For a few episodes in the first half of the Breaking Bad season 2, Skyler is going out everyday and giving Walt the cold shoulder. The reason is that she knows Walt is bullshitting her and not telling here the truth.

Then some point onwards (seems like roughly when Gretchen comes visit the house), she seems to stop being angry, but without Walt ever telling her anything.

What is the explanation for this? (My guess is that it's just poor writing. But perhaps I missed something.)

2 Answers 2


Skyler doesn't just "become increasingly detached". At the end of S2e4 in the couch scene ("Skyler, what do you want me to tell you?"), if looks could kill, Walt would have been a charred smoking pile of ash right there. She insists Walter tell her what's going on. Walt doesn't and she storms out.

But at the beginning of S2E5 she's on the phone with the insurance company and then talking to Walt and absolutely none of that hostility is evident. There is grimacing over the hospital bill for Walt's short stay (the "world's most expensive alibi) but no ongoing hostility that I could see.

In E6 she's aloof at the lunch party at Hank and Marie's, but that turns out to be hostility to Marie over the tiara. Then back at the White house at the end of the ep, Skyler and Walt have a deep talk after they "learn" that "the Schwartz's are broke and will not be able to pay for more treatments".

That seems to me to be the turning point. Skyler thinks that Walt's big secret was his concern over the lack of continuation of payments, and she takes his hand in support. An ep or two later, Skyler hosts a party to celebrate the impressive success over Walt's cancer and she's all smiles; if that's an act it's a very very good one. She's fine and supportive from then on until Walt's drug-induced "which one?" about the cellphones.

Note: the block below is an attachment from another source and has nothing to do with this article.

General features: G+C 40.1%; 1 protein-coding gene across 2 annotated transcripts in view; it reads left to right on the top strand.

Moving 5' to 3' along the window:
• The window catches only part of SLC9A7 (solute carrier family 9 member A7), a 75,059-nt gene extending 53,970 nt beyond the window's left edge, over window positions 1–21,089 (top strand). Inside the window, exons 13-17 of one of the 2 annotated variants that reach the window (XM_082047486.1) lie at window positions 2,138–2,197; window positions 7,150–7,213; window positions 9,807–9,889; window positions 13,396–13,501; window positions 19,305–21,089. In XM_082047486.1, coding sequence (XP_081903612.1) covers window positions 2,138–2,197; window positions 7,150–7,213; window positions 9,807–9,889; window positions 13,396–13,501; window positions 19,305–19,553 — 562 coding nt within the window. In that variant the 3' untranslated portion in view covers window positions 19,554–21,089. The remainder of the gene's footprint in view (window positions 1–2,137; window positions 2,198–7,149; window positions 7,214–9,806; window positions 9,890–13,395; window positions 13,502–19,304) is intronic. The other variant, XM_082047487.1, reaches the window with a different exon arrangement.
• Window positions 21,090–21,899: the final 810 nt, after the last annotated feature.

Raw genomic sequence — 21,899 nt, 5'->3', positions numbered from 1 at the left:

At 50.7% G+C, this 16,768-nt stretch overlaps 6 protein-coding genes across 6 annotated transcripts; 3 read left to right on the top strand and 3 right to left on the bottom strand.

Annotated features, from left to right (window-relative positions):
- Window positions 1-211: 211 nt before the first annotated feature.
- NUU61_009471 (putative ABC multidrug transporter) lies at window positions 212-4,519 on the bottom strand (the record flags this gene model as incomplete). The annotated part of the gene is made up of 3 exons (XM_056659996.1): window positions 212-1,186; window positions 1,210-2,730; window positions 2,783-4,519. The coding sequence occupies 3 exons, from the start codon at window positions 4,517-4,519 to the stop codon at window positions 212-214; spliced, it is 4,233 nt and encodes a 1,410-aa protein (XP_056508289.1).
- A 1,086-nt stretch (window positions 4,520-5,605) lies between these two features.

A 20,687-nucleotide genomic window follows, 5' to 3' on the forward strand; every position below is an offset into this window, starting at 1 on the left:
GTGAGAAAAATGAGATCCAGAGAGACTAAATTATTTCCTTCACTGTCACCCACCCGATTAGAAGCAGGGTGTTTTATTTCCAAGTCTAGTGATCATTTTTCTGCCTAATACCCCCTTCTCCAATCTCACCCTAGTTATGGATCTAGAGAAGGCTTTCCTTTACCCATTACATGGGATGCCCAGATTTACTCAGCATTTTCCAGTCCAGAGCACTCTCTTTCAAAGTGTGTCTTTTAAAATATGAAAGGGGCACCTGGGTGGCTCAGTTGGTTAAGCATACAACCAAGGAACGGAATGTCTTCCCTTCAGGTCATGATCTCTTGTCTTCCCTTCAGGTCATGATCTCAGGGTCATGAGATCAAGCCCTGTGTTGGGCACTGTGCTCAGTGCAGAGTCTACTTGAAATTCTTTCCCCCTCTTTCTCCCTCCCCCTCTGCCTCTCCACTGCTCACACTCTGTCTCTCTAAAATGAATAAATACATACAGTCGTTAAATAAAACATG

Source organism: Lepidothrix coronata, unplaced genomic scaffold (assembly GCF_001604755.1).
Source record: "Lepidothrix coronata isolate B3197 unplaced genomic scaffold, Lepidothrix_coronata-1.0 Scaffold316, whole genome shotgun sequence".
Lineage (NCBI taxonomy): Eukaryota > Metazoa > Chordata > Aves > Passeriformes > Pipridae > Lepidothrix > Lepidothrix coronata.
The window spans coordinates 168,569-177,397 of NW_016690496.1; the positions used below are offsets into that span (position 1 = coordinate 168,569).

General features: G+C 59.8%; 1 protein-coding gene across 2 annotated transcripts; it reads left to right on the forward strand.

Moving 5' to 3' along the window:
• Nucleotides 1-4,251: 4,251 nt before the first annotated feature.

• Skyler thinks that Walt's big secret was his concern over the lack of continuation of payments -- that's not correct because according to Walt's lie to Skyler, Walt himself also only found out about the stoppage of payments that very same day.
    – user9668
    Nov 10, 2020 at 4:12

I think Skyler's behaviour is perfectly understandable if you consider the developing of her relationship with Walt, whose behaviour is becoming more and more secretive day after day.

If at first the erratic mood of Walter was interpreted by Skyler and the closest members of the family by a more than comprehensible way to cope with the terrible news of the lung cancer that struck him, she starts to become angry at him the moment she feels that Walt is not being true, that he's hiding something and he's covering that something with lies (Walt's disappearance to hide the kidnap by Tuco, the fact that Gretchen and Elliot are not really paying for Walt's therapy, the second cell phone, Walt's fake visit to his mother).

When Skyler begins to understand that something is amiss, she tries to confront Walt but she only receives awkward lies instead of real answers from him. She doesn't know the truth but she sees right through Walt's bull**** (to quote Skyler).

At first she gets mad and angry at Walt, but since he keeps on acting as if everything is fine, although plainly in an unnatural and forcibly manner, she tries to provoke him in order to get the truth from him. When even this tactic fails Skyler becomes increasingly detached because she is simply tired of bouncing against the rubber wall of niceness and affability erected by her husband.

This goes on until Skyler receives the proof of her husband's lies directly from Walt, who gives himself away by revealing the existence of the second cell phone (that he always denied) when he's lying sedated in the hospital bed before going into surgery.

At this point Skyler can no longer ignore the truth and decides to confront Walt again, but she doesn't even give Walt the chance to explain himself because she is fed up with his lies ("Lies on top of lies on top of lies"). And when Walt desperately tries to stop Skyler from leaving him by offering her the truth, she doesn't even want to know, because now she "is afraid to".

I've loved Breaking Bad. I've loved the dialogues and the way the characters were "built" and shaped all throughout the series, and I do not see a shred of inconsistency nor an example of poor writing by the authors in developing Walt and Skyler's relationship, not in the second season and not in any other season.

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